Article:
TO ALL WHITE CITIZENS
Buying FORD CARS and TRUCKS
and other Ford Products
For years and years a considerable portion of the profits from the sale of Ford cars, trucks, and other Ford products have been funneled into tax free foundations. MILLIONS and MILLIONS and MILLIONS of dollars of Ford profits have been distributed to integration and civil rights organizations to fight the white people of the SOUTH, by forcing them to associate with negroes.
It is time to dry up at least one source of the money that is being used to destroy our Southern way of life.
DON’T BUY A FORD
For additional copies of this circular, write
CITIZENS’ COUNCIL OF GREATER NEW ORLEANS, INC.
309 Delta Building New Orleans Louisiana 70112
Questions for Discussion
Read the document introduction and the excerpt and view the poster. Then apply your knowledge of American history in order to answer the questions that follow.
1.Examine the poster. Why were some people so angry at the Ford Company?
2.Why was the poster addressed “To All White Citizens”?
3.Describe the impact this poster could have on sales of Ford products?
Before the students read/answer the questions which were above, I would ask them to read through the document and give their initial impressions of what it is revealing about the culture of the 1960s in New Orleans?
Why would a white person create a poster such as this?
Do you think that many white people in New Orleans would be influenced by this? Would they boycott Ford?
How would you feel if you were an African American and reading this poster?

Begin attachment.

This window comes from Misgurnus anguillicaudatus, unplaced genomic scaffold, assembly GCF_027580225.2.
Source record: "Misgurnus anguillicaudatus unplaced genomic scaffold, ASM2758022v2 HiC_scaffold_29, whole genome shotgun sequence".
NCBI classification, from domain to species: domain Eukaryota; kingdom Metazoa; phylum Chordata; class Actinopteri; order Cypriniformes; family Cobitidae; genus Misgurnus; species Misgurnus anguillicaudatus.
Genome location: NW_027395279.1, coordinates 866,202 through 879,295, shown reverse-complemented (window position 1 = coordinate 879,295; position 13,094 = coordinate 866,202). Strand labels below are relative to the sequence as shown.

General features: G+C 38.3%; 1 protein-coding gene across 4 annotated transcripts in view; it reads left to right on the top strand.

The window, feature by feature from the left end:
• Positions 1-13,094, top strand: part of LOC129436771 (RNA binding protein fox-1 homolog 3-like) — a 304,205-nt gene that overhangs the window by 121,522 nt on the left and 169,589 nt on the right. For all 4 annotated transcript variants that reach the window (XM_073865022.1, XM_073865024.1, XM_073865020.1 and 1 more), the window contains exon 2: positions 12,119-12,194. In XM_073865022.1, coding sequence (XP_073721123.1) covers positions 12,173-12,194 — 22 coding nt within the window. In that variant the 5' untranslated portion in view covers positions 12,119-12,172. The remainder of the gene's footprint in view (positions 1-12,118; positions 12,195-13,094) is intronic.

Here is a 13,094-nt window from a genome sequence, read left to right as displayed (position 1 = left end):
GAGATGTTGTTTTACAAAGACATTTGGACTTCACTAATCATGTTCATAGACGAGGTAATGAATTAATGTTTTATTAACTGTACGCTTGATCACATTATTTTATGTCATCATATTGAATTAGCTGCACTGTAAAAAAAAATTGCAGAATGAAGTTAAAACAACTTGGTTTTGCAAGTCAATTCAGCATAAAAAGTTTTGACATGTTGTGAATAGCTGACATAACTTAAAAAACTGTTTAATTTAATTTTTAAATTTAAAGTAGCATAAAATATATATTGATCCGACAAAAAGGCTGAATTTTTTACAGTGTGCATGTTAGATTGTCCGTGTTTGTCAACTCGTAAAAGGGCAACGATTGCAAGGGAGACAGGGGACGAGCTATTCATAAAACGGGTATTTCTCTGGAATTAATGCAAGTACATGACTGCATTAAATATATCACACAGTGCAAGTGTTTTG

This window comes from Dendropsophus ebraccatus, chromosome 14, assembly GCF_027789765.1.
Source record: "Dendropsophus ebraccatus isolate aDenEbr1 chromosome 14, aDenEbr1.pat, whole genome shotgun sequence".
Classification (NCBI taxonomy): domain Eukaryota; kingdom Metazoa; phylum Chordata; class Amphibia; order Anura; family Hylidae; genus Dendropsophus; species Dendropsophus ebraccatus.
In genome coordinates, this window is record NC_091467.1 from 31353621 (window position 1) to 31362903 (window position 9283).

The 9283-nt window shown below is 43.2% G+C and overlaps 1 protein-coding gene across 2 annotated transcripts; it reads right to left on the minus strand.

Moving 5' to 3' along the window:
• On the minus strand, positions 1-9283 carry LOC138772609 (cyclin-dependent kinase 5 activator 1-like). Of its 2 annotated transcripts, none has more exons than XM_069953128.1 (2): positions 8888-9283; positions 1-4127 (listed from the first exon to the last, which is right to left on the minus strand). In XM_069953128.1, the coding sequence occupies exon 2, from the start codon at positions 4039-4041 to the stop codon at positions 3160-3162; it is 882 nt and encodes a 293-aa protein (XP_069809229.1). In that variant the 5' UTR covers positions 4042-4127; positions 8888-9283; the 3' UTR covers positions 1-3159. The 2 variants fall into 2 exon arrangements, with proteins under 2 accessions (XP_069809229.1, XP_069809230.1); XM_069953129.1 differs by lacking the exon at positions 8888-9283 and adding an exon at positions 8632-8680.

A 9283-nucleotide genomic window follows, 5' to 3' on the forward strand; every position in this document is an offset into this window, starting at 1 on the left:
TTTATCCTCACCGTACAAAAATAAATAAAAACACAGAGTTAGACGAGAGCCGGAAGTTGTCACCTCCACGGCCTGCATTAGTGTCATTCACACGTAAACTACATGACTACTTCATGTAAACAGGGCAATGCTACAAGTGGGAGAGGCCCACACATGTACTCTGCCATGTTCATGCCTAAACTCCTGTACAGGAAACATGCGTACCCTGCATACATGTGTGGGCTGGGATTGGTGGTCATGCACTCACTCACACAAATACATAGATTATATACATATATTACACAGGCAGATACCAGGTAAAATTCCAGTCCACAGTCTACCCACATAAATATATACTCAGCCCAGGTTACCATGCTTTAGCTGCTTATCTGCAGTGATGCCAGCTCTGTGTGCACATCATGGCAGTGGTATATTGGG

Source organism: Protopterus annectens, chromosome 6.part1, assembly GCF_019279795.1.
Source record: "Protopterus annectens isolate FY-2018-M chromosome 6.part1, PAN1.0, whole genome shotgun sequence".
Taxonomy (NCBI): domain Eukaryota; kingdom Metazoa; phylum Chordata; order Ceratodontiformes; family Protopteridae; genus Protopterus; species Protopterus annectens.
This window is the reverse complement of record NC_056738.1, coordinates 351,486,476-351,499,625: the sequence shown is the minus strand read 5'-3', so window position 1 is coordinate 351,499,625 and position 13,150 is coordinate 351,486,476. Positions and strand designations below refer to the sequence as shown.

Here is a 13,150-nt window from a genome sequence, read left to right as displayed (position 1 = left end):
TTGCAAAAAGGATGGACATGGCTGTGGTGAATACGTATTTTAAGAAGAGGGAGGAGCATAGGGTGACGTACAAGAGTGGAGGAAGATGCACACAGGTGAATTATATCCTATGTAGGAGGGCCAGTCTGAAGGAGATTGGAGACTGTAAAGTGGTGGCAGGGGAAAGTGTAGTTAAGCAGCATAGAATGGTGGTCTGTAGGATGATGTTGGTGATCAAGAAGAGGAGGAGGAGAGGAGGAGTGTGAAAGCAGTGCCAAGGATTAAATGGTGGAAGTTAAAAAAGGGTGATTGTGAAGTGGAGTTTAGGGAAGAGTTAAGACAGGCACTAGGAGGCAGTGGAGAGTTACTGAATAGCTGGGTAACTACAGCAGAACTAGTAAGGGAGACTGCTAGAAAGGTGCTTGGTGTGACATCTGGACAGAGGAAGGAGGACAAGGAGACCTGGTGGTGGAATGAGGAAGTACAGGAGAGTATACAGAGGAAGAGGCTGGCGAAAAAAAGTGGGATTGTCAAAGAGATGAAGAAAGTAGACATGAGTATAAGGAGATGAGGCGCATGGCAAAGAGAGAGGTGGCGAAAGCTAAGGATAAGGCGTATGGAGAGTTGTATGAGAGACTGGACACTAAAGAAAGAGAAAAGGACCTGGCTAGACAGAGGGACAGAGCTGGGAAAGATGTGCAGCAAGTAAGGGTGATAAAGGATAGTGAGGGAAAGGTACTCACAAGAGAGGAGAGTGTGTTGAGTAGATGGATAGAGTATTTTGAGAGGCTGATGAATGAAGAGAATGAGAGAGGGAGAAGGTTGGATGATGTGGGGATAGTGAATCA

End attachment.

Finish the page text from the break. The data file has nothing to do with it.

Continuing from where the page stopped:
Would this boycott of Ford be as successful as the Montgomery Bus Boycott which the African Americans carried out? Why/why not?
Would African Americans be able to offset the effects of this boycott of Ford by only buying Fords themselves? Why/Why not?
What would be the reaction today if a boycott such as this were to be promoted? Why would it be different from the reaction of the 1960s?
This is a great poster to generate much discussion about segregation and how entrenched it was in the South in the 1960s. It is also a way to show how economically the white people would have more power in this situation. More white people could afford to buy new cars than African Americans could.
This is also a great poster to use to build empathy for African Americans in that time period and the anger and frustration they must have felt at the discrimination which they faced on a daily basis.
I chose this because I teach at a predominantly white school in the suburbs outside Cincinnati. Many of my students are clueless as to the massive extremes the white people in the South would go to to preserve the status quo.
This is a letter to Grayson Kirk, President of Columbia University, from Mark Rudd. Rudd was the Chairman of the SDS at Columbia University in 1968 and wrote this letter in respose to a speech given by Kirk at University of Virginia on April 12, 1968.
Attorney General Robert Kennedy was a voacl supporter of civil rights. In the attached 1963 letter he outlines the state of civil rights to his brother, President John Kennedy. It is broken into various areas: voting, transportation, schools, employment, and other areas.
This makes it a perfect background document to use as a class jigsaw project. Breaking the class into five (5) small groups with each reporting their section to the class will make this five (5) page document a useful teaching tool.
I especially like the ending quote Kennedy uses from Georgia Governor Carl E. Sanders. In his inaugural address Governor Sanders says, "We believe in law and order and in the principle that all laws apply equally to all citizens."